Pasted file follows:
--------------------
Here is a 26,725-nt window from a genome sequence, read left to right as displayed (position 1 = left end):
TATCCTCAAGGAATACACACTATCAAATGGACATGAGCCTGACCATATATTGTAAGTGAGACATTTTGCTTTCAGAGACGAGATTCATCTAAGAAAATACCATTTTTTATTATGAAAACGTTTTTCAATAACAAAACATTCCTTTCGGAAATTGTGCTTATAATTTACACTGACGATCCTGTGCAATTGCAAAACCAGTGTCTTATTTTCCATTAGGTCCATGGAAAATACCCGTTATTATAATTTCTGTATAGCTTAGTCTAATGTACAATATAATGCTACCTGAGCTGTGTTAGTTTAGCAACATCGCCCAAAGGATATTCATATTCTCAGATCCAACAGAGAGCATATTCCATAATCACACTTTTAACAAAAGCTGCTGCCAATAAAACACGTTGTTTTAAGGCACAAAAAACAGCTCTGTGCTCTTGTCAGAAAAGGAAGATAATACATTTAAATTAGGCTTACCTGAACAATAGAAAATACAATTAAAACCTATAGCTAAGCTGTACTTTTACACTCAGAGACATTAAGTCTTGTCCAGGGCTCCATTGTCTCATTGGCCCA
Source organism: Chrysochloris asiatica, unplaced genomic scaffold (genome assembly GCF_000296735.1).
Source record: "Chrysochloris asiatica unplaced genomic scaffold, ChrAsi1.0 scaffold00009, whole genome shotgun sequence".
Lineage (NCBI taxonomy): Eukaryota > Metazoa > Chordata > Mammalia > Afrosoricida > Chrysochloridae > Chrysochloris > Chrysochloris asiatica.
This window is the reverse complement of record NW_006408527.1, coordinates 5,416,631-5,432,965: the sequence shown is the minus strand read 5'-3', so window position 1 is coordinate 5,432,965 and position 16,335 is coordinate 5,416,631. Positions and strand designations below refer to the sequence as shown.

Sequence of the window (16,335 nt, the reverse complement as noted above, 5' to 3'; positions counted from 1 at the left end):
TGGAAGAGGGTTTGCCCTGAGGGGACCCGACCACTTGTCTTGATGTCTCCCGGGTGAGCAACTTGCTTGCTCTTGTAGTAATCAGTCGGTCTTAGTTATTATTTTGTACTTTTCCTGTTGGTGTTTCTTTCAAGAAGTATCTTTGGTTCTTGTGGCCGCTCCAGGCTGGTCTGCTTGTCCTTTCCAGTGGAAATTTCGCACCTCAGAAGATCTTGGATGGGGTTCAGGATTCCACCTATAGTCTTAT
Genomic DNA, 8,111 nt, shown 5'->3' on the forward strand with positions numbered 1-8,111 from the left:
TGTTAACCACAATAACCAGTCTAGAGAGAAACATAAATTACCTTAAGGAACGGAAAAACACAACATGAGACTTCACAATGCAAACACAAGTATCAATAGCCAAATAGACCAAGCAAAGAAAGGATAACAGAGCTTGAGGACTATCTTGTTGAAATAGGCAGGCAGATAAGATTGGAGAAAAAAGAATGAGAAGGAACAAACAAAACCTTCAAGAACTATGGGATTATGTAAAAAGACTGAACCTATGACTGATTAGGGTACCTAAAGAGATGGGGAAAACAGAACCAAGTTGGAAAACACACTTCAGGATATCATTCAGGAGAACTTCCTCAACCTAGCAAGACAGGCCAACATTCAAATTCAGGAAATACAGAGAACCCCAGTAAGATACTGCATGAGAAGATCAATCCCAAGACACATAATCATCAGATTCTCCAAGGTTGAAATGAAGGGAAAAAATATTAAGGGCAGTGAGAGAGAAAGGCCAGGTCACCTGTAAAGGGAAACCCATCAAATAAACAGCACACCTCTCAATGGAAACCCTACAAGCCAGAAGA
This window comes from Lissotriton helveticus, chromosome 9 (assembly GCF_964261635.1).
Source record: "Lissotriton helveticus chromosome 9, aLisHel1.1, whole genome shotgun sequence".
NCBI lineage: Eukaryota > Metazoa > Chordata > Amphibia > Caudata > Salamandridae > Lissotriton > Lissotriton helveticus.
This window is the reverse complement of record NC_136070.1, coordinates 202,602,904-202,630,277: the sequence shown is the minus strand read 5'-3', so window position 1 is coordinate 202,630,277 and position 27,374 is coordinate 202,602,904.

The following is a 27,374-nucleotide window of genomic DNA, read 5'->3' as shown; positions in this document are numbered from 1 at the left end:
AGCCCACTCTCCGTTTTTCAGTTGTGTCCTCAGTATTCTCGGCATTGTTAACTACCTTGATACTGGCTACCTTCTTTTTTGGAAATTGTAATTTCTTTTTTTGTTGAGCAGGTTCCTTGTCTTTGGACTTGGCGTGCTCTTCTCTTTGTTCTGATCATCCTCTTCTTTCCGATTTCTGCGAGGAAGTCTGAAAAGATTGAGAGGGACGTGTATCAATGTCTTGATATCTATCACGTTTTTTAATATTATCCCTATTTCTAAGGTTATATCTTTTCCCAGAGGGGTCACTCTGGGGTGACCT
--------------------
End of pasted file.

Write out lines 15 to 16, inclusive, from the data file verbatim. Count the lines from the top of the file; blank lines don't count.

The following is a 27,374-nucleotide window of genomic DNA, read 5'->3' as shown; positions in this document are numbered from 1 at the left end:
AGCCCACTCTCCGTTTTTCAGTTGTGTCCTCAGTATTCTCGGCATTGTTAACTACCTTGATACTGGCTACCTTCTTTTTTGGAAATTGTAATTTCTTTTTTTGTTGAGCAGGTTCCTTGTCTTTGGACTTGGCGTGCTCTTCTCTTTGTTCTGATCATCCTCTTCTTTCCGATTTCTGCGAGGAAGTCTGAAAAGATTGAGAGGGACGTGTATCAATGTCTTGATATCTATCACGTTTTTTAATATTATCCCTATTTCTAAGGTTATATCTTTTCCCAGAGGGGTCACTCTGGGGTGACCT